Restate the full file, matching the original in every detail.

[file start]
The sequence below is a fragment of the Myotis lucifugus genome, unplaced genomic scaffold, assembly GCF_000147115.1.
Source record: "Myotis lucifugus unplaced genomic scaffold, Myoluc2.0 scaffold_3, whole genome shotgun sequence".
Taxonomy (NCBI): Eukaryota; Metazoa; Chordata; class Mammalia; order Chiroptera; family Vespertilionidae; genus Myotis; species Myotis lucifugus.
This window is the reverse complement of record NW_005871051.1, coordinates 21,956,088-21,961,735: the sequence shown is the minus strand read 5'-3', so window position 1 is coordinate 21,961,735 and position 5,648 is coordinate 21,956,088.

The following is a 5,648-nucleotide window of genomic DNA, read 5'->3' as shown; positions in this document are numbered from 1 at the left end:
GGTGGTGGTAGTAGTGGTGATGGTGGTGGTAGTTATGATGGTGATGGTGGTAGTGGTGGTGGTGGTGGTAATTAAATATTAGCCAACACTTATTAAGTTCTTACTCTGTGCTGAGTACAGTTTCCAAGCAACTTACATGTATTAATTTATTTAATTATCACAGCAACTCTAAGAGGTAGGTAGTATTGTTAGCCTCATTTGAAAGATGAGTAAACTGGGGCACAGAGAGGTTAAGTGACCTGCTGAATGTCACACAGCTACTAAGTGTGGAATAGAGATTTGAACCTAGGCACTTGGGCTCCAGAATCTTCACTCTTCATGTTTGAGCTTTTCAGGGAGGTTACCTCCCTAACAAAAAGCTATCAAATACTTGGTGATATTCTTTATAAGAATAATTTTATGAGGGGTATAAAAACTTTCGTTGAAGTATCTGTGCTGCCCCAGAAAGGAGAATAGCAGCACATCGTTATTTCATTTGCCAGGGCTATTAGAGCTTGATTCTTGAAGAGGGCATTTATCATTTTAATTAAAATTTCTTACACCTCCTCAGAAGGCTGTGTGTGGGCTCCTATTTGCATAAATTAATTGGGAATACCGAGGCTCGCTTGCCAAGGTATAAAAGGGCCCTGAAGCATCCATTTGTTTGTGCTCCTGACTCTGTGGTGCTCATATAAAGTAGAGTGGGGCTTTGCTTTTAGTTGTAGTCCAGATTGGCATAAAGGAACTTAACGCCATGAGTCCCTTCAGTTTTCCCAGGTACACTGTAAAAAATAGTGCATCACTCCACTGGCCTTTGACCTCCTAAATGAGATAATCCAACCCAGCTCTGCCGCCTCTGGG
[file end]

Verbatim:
The sequence below is a fragment of the Myotis lucifugus genome, unplaced genomic scaffold, assembly GCF_000147115.1.
Source record: "Myotis lucifugus unplaced genomic scaffold, Myoluc2.0 scaffold_3, whole genome shotgun sequence".
Taxonomy (NCBI): Eukaryota; Metazoa; Chordata; class Mammalia; order Chiroptera; family Vespertilionidae; genus Myotis; species Myotis lucifugus.
This window is the reverse complement of record NW_005871051.1, coordinates 21,956,088-21,961,735: the sequence shown is the minus strand read 5'-3', so window position 1 is coordinate 21,961,735 and position 5,648 is coordinate 21,956,088.

The following is a 5,648-nucleotide window of genomic DNA, read 5'->3' as shown; positions in this document are numbered from 1 at the left end:
GGTGGTGGTAGTAGTGGTGATGGTGGTGGTAGTTATGATGGTGATGGTGGTAGTGGTGGTGGTGGTGGTAATTAAATATTAGCCAACACTTATTAAGTTCTTACTCTGTGCTGAGTACAGTTTCCAAGCAACTTACATGTATTAATTTATTTAATTATCACAGCAACTCTAAGAGGTAGGTAGTATTGTTAGCCTCATTTGAAAGATGAGTAAACTGGGGCACAGAGAGGTTAAGTGACCTGCTGAATGTCACACAGCTACTAAGTGTGGAATAGAGATTTGAACCTAGGCACTTGGGCTCCAGAATCTTCACTCTTCATGTTTGAGCTTTTCAGGGAGGTTACCTCCCTAACAAAAAGCTATCAAATACTTGGTGATATTCTTTATAAGAATAATTTTATGAGGGGTATAAAAACTTTCGTTGAAGTATCTGTGCTGCCCCAGAAAGGAGAATAGCAGCACATCGTTATTTCATTTGCCAGGGCTATTAGAGCTTGATTCTTGAAGAGGGCATTTATCATTTTAATTAAAATTTCTTACACCTCCTCAGAAGGCTGTGTGTGGGCTCCTATTTGCATAAATTAATTGGGAATACCGAGGCTCGCTTGCCAAGGTATAAAAGGGCCCTGAAGCATCCATTTGTTTGTGCTCCTGACTCTGTGGTGCTCATATAAAGTAGAGTGGGGCTTTGCTTTTAGTTGTAGTCCAGATTGGCATAAAGGAACTTAACGCCATGAGTCCCTTCAGTTTTCCCAGGTACACTGTAAAAAATAGTGCATCACTCCACTGGCCTTTGACCTCCTAAATGAGATAATCCAACCCAGCTCTGCCGCCTCTGGG